Amidst the efforts to curtail inflationary pressures and reduce the otherwise widening macroeconomic imbalances, domestic economic activity experienced the brunt of the stabilization measures implemented thus far. In particular, Large-scale Manufacturing (LSM) declined by 2.3 percent during Jul-Jan FY19 against 7.2 percent growth recorded in the same period last year. The latest available estimates of major crops also depict a lackluster performance by the agriculture sector. The slowdown in commodity producing sectors has downside implications for growth in services sector as well. Similarly, a deceleration in consumer demand and capital investments, reflected through a cut in development spending and deceleration in credit for fixed investments, indicates a moderation in domestic demand. In this backdrop, the real GDP growth is projected to be around 3.5 percent in FY19.

Owing to stabilization measures, the current account deficit narrowed to US$ 8.8 billion in Jul-Feb FY19 compared to a deficit of US$ 11.4 billion during the same period last year- a fall of 22.6 percent. This includes a notable pace of retrenchment of the current account deficit by 59.9 percent during the first two months of 2019 over the same period last year. This reduction in the external balance was mainly driven by a 29.7 percent decline in the trade deficit in goods and services as well as a strong growth in remittances. The reduction in the trade deficit is in large part driven by import compression- this decline would have been even more pronounced if not for a rise in oil prices. Exports, in dollar value, during this period remained flat, however in terms of quantum there has been a notable improvement. Though still posing a significant challenge in term of its financing, the narrowing of the current account deficit has translated into some stability in the foreign exchange market.

With an improvement in the external balance as well as an increase in bilateral official inflows, SBP’sforeign exchange reserves gradually recovered to US$ 10.7 billion on 25th March 2019. While the reserves are still below the standard adequacy levels (equal to three months of imports cover), the recent improvement on the external front has nevertheless improved business confidence. This is captured in the recent wave of IBA-SBP surveys of large number of firms in industry and services sectors. Having said that, the share of private financial flows need to increase on sustainable basis to achieve medium-to-long term stability in the country’s external accounts. Similarly, as enunciated in previous statements, concerted structural reforms are required to reduce the trade deficit by improving productivity and competitiveness of the export-oriented sectors.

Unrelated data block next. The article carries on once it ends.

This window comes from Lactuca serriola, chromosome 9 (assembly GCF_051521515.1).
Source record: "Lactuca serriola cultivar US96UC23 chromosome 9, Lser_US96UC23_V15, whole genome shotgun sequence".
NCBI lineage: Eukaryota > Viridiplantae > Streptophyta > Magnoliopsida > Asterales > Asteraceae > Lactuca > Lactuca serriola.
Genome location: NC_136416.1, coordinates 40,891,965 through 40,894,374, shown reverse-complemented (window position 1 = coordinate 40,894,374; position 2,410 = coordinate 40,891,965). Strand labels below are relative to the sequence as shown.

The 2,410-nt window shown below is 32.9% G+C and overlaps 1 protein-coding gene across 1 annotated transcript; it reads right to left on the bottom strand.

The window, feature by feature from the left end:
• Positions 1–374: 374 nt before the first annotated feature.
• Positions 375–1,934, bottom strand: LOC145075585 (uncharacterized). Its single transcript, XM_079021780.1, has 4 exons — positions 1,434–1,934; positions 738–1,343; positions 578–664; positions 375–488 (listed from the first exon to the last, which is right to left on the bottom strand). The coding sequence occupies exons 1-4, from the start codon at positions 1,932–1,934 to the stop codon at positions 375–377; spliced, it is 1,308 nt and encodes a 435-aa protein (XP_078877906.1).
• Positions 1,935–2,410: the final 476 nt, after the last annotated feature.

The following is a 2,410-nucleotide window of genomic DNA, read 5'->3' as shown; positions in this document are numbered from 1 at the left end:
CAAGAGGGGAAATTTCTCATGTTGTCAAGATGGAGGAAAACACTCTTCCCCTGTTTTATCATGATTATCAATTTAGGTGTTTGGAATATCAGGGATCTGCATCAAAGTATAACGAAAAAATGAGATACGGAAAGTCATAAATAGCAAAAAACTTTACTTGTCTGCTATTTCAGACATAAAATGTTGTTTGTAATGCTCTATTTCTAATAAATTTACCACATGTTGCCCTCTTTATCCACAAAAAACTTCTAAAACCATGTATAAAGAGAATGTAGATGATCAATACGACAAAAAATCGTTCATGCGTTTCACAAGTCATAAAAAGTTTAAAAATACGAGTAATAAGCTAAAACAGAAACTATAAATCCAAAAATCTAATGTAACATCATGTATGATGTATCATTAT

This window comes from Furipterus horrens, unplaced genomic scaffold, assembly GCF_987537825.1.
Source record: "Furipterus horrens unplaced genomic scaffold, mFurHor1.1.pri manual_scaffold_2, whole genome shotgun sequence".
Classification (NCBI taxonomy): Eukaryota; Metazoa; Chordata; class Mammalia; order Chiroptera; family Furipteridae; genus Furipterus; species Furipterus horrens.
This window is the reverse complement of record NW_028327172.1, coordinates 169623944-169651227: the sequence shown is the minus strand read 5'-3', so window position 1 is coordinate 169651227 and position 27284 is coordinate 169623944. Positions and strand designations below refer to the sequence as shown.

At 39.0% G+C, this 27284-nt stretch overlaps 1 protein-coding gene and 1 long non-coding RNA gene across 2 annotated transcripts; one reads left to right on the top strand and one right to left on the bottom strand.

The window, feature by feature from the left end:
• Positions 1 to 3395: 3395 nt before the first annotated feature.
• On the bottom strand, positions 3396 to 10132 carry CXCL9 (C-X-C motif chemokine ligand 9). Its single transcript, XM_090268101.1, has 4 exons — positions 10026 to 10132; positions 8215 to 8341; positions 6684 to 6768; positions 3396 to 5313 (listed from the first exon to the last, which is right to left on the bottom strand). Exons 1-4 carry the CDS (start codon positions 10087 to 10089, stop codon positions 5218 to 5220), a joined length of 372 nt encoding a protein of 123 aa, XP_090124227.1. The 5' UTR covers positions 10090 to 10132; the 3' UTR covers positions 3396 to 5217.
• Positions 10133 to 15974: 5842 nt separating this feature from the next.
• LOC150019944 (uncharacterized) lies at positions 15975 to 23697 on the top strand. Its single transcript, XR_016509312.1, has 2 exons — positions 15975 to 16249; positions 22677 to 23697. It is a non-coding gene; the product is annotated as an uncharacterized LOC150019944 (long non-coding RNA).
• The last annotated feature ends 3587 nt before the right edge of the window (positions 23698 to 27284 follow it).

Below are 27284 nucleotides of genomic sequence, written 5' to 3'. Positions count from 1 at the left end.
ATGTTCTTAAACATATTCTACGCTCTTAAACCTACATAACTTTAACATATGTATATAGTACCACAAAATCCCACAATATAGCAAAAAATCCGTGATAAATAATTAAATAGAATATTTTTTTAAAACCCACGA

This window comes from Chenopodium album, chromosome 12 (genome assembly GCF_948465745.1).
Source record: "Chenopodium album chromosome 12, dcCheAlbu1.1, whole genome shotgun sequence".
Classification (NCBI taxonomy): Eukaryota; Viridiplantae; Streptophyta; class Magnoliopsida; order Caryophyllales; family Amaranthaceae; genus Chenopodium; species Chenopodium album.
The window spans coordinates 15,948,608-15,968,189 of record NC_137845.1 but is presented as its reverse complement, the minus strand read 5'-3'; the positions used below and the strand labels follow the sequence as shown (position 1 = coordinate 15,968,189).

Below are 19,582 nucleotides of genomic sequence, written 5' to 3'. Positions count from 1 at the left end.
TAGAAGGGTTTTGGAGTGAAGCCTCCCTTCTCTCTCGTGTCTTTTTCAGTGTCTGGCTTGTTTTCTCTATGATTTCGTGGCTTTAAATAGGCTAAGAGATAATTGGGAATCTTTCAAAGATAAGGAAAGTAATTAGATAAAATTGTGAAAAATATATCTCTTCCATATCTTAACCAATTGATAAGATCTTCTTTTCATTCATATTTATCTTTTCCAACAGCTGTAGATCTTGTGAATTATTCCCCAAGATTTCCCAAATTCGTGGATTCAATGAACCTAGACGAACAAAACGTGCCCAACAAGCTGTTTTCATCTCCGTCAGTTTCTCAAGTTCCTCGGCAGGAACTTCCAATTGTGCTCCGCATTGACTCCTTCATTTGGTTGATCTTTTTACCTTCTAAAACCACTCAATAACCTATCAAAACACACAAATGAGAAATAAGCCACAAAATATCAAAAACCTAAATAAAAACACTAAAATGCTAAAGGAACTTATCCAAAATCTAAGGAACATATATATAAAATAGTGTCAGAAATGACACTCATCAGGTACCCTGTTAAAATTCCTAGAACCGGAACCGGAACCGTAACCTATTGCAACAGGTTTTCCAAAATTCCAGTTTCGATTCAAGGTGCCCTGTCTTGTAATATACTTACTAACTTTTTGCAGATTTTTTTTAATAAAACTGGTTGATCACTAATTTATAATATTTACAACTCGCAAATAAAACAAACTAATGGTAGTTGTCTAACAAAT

The fiscal deficit for HI-FY19 was higher at 2.7 percent of GDP when compared with 2.3 percent for the same period last year. In view of the shortfalls in revenue collections and escalating security- related expenditures it is most likely that the target for the fiscal deficit in FY19 would be breached. So far, a significant portion of the fiscal deficit was financed through borrowings from SBP, which if continued, will not only complicate the transmission of monetary policy but also dilute its impact and prolong the ongoing consolidation efforts.

In absolute terms, the government borrowed Rs3.3 trillion from SBP and retired Rs2.2 trillion of its borrowing from scheduled banks (on cash basis) during 1st Jul – 15th Mar, FY19. This in turn, facilitated the banks to meet private sector credit demand that increased by 9.2 percent without putting pressures on the market interest rates. Much of the increase in credit demand was for working capital due to higher input prices and capacity expansions in the power and construction allied industries. Overall, money supply (M2) grew by 3.6 percent during 1st Jul – 15th Mar, FY19 against a 2.4 percent increase in the same period last year. This growth in M2 was solely driven by expansion in net domestic assets, as net foreign assets declined.

Taking into account the above developments and the evolving macroeconomic situation, the MPC noted that sustainable growth and overall macroeconomic stability requires further policy measures as: (i) underlying inflationary pressures continue; (ii) the fiscal deficit is elevated, and (iii) despite an improvement, the current account deficit is still high.

In this backdrop and after detailed deliberations, the MPC decided to increase the policy rate by 50 bps to 10.75 percent effective from 1st April 2019."